Sale of F-16s to Greece sought by Lockheed

Maryland Watch

July 07, 1998

The Air Force may be approaching the end of its appetite for new F-16 fighter planes, but Bethesda's Lockheed Martin Corp. continues to develop markets worldwide for the versatile jet.

The company's latest target is Greece, which is shopping for about 60 military aircraft of that type.

Lockheed Martin treated Greek Defense Minister Apostolos Tsochatzopoulos to a Fourth of July tour of the Texas plant where F-16s are made and made a pitch for selling his country the latest version of the plane, which has extra-powerful computers.

The F-16 was introduced in the late 1970s by General Dynamics. The company that is now Lockheed Martin bought General Dynamics in the early 1990s. Over that time span, the F-16 became one of the most popular military fighter planes ever, with sales to countries around the globe.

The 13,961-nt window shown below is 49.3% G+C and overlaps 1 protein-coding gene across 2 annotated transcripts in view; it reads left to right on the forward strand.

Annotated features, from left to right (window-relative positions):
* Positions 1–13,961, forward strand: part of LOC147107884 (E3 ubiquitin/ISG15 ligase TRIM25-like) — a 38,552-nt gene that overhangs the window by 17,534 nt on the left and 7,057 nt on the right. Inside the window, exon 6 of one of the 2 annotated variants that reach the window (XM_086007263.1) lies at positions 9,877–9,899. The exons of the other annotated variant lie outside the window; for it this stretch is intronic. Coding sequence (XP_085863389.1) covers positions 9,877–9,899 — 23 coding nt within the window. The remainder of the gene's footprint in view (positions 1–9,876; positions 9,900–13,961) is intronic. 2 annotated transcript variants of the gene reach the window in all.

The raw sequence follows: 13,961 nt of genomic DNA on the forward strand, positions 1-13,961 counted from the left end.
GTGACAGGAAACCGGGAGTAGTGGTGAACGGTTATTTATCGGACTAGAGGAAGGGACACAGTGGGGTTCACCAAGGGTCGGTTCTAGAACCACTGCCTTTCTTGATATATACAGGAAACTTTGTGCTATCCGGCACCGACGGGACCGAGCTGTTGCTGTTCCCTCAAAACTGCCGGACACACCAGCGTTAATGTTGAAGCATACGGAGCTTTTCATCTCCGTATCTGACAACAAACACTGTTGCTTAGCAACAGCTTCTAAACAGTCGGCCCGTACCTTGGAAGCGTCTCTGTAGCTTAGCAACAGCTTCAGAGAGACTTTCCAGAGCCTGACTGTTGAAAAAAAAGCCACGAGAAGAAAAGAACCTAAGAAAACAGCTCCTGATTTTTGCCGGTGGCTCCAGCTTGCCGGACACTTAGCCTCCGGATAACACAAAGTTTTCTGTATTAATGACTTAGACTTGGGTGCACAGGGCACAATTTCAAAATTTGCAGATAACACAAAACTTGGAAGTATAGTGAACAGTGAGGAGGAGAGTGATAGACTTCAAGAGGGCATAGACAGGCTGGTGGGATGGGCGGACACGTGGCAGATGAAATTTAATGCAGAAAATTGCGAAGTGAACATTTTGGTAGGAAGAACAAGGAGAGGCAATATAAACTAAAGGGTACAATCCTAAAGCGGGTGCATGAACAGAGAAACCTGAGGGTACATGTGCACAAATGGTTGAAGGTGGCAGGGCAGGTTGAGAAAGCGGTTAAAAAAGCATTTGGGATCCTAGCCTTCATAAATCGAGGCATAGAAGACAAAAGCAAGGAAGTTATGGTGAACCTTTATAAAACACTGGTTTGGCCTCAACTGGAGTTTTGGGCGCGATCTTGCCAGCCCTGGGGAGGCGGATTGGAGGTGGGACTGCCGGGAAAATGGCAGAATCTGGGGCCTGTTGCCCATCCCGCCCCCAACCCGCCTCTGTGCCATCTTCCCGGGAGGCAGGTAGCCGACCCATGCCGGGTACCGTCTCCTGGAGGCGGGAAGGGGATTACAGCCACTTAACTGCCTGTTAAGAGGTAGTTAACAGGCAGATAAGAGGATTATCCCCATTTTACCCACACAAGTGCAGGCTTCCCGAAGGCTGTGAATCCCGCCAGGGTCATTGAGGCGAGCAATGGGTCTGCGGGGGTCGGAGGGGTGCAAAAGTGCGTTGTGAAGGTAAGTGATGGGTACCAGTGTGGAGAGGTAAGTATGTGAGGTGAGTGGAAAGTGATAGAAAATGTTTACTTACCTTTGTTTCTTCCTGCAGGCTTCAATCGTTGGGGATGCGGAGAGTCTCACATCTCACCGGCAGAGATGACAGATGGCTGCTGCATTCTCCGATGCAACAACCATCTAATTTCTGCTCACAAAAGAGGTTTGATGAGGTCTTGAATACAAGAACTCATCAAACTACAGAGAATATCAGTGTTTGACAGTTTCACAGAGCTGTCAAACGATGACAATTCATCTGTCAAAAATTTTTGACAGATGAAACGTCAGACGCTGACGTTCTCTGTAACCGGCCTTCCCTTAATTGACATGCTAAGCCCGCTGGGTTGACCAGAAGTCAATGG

Most recently, the United Arab Emirates announced plans in May to buy 80 F-16s in a deal valued from $6 billion to $8 billion.

The plane will compete with the Boeing F-15, the French Mirage 2000, the Eurofighter and the Russian Sukhoi-27 for the sale to Greece.

Pub Date: 7/07/98

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